It would all help if we had codes of ethics for designers that encouraged people to think about children (won’t somebody please think of the children!!?!) as they design for tech. That previous link is a goodie about design, as is THIS link to calm tech … and here is a reminder of why we need such things – a piece from Fairplay (formerly the Campaign for a Commercial Free Childhood) about the nefarious lengths Facebook will go to to deceive young users.

I’m increasingly obsessed with older accounts of our interactions with tech – check this out, from 1969, asking whether tech can be humane. Sometimes people are so prescient and on to it … other times they get things all higgledy piggledy – like this piece that describes how futurists could foresee self-driving cars, but not women in the workplace.

Really, I think that’s what is at play in my corner of the world – people are so unused to thinking about the unique developmental needs of infants that they just have a big ol’ baby-shaped blind spot in their thinking about all manner of issues. I will keep working to shine a light and to change hearts and minds, but this will require tenacity, grit, and a self-care strategy!

Here is advice from A Mighty Girl about how to get beyond admiring little girls’ looks when you interact with them over the holidays. I get it – I love a frock and a ribboned hairdo – but let’s not let girls think that this is all we admire about them.

And for the love of God, don’t let your daughters get instagram.

My Christmas wish for everyone is that you will get to share family stories. Storytelling is a joy and a resource, as confirmed by this piece from Scientific American and as I reference this, may I offer a belated honouring of one of NZ’s storytelling treasures, RIP LIz Miller.

Now, how about some delights to end? THIS Is an amazing hot wheels racetrack that took an entire month to set up, and here is an awesome corner of the internet called Real LIfe magazine, this is smart writing from a young thinker, this piece is about logging off.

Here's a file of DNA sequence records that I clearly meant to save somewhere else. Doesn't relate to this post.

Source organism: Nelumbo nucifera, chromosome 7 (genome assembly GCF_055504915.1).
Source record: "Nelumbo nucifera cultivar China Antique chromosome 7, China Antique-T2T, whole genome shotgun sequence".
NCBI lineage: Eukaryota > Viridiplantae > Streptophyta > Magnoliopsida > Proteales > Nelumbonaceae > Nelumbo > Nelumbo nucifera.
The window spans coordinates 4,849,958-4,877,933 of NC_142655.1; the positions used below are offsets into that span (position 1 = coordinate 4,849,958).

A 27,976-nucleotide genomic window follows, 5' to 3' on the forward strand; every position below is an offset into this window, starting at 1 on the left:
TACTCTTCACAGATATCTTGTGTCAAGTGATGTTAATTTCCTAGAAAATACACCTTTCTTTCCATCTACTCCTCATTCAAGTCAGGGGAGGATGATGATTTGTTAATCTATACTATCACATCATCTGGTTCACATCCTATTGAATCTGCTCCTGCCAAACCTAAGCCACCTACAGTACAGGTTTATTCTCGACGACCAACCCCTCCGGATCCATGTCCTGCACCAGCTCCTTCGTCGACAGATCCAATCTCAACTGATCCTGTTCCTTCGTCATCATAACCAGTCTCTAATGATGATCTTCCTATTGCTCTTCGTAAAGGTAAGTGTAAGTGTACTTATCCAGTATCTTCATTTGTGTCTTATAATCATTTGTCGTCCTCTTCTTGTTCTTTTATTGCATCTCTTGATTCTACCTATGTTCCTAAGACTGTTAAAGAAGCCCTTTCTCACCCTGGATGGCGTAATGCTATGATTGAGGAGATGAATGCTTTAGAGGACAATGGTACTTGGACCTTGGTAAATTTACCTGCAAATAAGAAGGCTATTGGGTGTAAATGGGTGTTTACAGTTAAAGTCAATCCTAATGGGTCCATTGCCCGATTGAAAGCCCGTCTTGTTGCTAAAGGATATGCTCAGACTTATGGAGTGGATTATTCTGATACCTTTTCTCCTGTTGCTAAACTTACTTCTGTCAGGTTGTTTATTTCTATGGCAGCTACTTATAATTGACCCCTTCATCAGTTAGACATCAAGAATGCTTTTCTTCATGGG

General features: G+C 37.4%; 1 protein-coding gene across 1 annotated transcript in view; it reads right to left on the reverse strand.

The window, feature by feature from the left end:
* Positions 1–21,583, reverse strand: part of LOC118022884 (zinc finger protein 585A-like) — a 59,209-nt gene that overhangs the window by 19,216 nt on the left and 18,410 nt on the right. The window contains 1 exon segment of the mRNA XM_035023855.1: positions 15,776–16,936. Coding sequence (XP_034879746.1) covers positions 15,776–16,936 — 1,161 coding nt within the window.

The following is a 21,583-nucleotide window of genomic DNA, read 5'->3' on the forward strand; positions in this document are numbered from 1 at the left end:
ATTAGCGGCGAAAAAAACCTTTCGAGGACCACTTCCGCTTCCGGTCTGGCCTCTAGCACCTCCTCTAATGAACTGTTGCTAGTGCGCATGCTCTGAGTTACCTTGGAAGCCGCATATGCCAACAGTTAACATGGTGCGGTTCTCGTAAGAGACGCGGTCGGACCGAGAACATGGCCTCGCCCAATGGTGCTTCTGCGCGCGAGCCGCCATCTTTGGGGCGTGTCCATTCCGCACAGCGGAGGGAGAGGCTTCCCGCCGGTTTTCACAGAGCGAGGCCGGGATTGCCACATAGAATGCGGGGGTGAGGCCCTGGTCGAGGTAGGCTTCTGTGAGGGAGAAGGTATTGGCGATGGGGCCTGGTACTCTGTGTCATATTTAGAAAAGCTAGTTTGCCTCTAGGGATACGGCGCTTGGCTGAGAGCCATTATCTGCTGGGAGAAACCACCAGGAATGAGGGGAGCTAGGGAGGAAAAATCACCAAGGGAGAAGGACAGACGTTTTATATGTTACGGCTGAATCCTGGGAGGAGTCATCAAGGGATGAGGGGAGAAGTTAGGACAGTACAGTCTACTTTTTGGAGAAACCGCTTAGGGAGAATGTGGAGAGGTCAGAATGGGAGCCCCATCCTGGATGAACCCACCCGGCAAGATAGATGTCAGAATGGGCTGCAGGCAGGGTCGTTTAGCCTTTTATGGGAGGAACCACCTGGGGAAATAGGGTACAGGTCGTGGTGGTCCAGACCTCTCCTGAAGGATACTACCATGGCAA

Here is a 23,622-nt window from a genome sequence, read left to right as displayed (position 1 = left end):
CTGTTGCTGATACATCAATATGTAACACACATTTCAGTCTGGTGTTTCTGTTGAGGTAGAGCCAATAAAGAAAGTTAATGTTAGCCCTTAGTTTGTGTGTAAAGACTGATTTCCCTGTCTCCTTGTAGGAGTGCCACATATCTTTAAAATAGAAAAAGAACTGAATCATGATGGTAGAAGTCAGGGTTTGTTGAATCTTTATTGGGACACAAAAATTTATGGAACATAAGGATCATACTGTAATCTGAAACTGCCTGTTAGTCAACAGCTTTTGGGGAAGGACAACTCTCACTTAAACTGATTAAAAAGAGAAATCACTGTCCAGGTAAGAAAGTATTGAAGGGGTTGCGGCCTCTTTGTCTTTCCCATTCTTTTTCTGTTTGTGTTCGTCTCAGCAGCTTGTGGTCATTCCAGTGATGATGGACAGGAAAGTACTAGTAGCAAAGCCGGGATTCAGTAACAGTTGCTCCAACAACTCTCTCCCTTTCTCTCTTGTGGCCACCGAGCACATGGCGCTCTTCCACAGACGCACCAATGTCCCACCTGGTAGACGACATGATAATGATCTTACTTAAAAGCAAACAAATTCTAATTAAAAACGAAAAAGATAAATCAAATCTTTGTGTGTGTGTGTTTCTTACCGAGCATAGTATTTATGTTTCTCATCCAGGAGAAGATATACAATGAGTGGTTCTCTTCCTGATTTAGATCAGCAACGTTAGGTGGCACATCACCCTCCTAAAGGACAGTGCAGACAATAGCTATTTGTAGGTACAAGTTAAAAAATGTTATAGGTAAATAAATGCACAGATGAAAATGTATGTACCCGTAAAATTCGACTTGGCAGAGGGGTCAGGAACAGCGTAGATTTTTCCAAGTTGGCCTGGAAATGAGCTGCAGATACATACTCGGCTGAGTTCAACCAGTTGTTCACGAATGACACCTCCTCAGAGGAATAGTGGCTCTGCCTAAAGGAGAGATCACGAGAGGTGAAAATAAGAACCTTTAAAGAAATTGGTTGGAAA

Which I will do, for the day, right about … NOW.

xxxx

reading, writing, thinking … a wee bit of stressing out.

Kia ora te whānau,

What’s up, lovelies? This picture shows me in my office, reading the latest OHbaby! magazine. There is an article in there I wrote about Joyful Routines, and I hope it will be of service to all those who read it!

If you could see the state of my office you’d encourage me to take a bit of my own advice, and get some joyful tidying/filing routines going on my desk. Sheesh! The paperwork piles are precarious!

Meanwhile, here are a few interesting links for the enjoyment of the geekily inclined. THIS is from our pals at the Center for the Developing Child @ Harvard. It’s a deep dive into childhood mental health, and it includes this doozy of a quote: “Most potential mental health problems will not become mental health problems if we respond to them early.”

Speaking of deep dives, HERE is a link to the Center for Humane Tech’s explanation of the importance of the “Facebook Files”, as reported by the Wall Street Journal, and HERE is coverage of the same from CNBC.

Different but connected (aren’t we all?) is this report from Professor Sir Peter Gluckman and colleagues, about the impact of screen use on children’s development. I was stoked that their summary included a reminder to new parents to monitor their own screen use and its impact on interaction. Vital! One more wee thing, about considering the role of Affective Neuroscience Theory in our convos about kids’n’screens, especially in these coronavirus days.

This is a lovely piece written by one of my faves, Keryn at the Brainwave Trust. It’s about using this pandemic as an opportunity to support resilience in our children. Good idea, especially cos it’d seem that this COVID scene is here to stay (WAH!) … all the more reason to share this funny bit of satire from McSweeneys. Or maybe you would prefer this utterly profane, hilarious, and relevant piece!!! (Brace yourself, its cussy).

What else? A bit of seed raising, some orphan lamb feeding, and a bit of research about wicker mending. Thinking, and then not thinking. Mindfulness … and sometimes mindlessness.

Happy Spring, y’all x x x

listlessness

Kia ora friends,

I asked someone I love “How are you going?” and they replied “Listless”. It hit me like a ton of bricks … feeling listless? Write a list! Had you ever noticed that? That listlessness is a literal translation of “that state of unfocused apathy that can accompany NOT HAVING A LIST”.

Me, I love a list.

Anyway, remember a while back I talked about chatting to a reporter for a Stuff article? Yes’m. Here is a link to that. Also from Stuff is this write up about a study happening via the University of Auckland which included the finding that one in 10 toddlers in NZ has 3 hours of screen time per day.

How I wish this gorgeous resource from School of Life was widely disseminated … it’s a book of screen free fun and I am covetous. And here’s another handy resource – a brochure from the Children’s Screen Time Action Network written for new parents and giving solid advice about tech use.